UnNews:UK Government gives itself power to ban the internet for thinking bad thoughts. Uncyclopedia likely to be high on hitlist

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[[Category:Politics of the United Kingdom]]
 
[[Category:Politics of the United Kingdom]]

Revision as of 05:20, September 17, 2012

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8 April 2010

Future-100px

Artist's impression of the bill

LONDON, England -- In a move described as "refreshingly progressive" by the government of China, the UK government last night passed a bill giving it the power to block any site on the interweb if they thought that site might, at some point in the future, possibly used for copyright infringement in some way.

As befits a bill that contained a clause conferring such power on the government, it was heard by a select number of only the finest minds - a handful of MPs, three cleaners who had thought the room was empty, and several mice gorging on the pie crumbs under John Prescott's seat.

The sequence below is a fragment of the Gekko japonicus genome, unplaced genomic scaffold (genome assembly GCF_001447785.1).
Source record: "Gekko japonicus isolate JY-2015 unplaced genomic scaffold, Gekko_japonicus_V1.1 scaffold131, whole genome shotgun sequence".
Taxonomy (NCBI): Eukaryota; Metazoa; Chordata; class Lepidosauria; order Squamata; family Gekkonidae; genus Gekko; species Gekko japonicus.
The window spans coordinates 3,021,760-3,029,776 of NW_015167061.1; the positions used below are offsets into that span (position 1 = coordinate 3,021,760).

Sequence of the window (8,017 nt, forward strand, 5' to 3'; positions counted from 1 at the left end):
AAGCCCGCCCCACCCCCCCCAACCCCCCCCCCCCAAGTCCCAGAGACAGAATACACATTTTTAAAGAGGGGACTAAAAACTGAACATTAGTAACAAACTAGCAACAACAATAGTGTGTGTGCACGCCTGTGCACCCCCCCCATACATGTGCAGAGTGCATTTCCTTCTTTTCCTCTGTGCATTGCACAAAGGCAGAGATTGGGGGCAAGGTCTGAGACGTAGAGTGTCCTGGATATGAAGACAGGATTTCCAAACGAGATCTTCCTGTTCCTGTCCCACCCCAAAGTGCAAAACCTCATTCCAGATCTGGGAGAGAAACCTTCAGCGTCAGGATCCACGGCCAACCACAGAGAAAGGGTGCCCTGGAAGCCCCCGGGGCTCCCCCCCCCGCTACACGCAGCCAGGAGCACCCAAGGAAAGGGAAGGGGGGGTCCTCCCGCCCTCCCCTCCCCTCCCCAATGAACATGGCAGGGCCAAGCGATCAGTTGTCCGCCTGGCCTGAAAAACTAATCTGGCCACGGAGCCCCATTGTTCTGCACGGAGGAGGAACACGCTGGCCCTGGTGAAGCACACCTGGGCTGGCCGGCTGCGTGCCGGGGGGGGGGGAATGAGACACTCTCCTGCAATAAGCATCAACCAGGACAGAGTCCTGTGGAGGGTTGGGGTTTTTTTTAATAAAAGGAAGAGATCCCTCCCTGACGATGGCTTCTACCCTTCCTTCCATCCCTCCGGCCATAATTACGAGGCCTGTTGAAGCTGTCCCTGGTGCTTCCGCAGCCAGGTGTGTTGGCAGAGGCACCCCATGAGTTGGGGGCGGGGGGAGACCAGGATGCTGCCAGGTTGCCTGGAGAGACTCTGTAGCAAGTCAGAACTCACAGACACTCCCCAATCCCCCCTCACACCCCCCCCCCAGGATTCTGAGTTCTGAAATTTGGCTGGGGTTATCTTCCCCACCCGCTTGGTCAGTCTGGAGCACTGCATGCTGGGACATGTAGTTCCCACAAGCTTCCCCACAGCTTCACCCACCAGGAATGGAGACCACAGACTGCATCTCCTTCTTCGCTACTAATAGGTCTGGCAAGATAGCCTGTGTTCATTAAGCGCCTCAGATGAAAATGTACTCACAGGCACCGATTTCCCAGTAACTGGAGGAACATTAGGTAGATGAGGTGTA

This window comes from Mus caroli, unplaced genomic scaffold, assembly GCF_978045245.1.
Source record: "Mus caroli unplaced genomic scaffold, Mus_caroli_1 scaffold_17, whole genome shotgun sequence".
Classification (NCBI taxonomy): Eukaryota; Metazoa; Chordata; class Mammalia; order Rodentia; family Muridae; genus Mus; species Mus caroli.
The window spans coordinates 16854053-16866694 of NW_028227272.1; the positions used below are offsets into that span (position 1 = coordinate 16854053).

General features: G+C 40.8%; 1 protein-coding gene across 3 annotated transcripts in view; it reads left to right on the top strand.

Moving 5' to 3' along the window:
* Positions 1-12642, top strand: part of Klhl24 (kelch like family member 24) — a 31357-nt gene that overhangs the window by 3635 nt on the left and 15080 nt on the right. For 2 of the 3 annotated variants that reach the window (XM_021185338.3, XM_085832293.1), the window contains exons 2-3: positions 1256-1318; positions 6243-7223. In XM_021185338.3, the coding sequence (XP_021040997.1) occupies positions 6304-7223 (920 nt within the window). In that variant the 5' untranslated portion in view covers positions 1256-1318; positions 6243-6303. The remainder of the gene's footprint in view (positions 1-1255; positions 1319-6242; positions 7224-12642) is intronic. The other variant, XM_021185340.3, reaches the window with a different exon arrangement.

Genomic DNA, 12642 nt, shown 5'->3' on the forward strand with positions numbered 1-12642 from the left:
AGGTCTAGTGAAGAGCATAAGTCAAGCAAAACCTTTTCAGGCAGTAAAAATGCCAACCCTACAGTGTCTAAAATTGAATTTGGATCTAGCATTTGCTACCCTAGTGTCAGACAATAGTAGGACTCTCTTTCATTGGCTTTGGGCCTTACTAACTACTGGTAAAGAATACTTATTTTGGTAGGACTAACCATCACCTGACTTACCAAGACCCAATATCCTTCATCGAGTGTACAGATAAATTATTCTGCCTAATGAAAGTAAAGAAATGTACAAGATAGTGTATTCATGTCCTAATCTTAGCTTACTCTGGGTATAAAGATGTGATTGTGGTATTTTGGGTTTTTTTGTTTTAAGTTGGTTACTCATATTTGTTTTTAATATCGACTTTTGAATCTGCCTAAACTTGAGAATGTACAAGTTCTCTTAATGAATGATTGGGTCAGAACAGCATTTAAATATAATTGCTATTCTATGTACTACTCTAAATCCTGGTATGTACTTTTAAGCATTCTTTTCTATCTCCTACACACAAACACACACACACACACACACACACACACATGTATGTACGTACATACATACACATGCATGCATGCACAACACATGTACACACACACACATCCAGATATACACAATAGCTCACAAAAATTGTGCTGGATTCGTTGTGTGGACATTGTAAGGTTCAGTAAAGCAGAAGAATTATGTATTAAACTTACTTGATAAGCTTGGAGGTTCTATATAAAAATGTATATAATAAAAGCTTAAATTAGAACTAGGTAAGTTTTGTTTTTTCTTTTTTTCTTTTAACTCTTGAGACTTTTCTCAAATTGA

The clause in question gives the government the power to block any website that it believes "has in the past, is currently, might in the future, or would possibly infringe copyright in any way, look at us funny, or spill our pints". The bill has been criticised by disciples of Joe Stalin as "not dictatorial enough", and "a poor second prize behind banning the whole wretched interweb".

Darthmandy

Lord Mandelson: a man you can trust

Of course, such wide-ranging powers must only be used responsibly, and as such can't be entrusted to anyone beholden to the whims of anything as dangerous as the public, which is why the responsibility has been passed to the office of the Secretary of State for Business, Peter Mandelson - who is safely unelected, and so can be guaranteed to make the right decisions without having to consider unimportant concepts such as "public opinion", or "public interest".

High on the list of sites likely to be affected by the bill are illegal file-sharing networks, leaked government information site Wikileaks, copyright minefields YouTube and Wikipedia, and of course, the embodiment of pernicious copyright flouting evil, Uncyclopedia. Fortunately, the new bill has to go through a "washing-up" process before the powers are formally ratified, meaning we should have some time left to ridicule the government one last time before they shut us do













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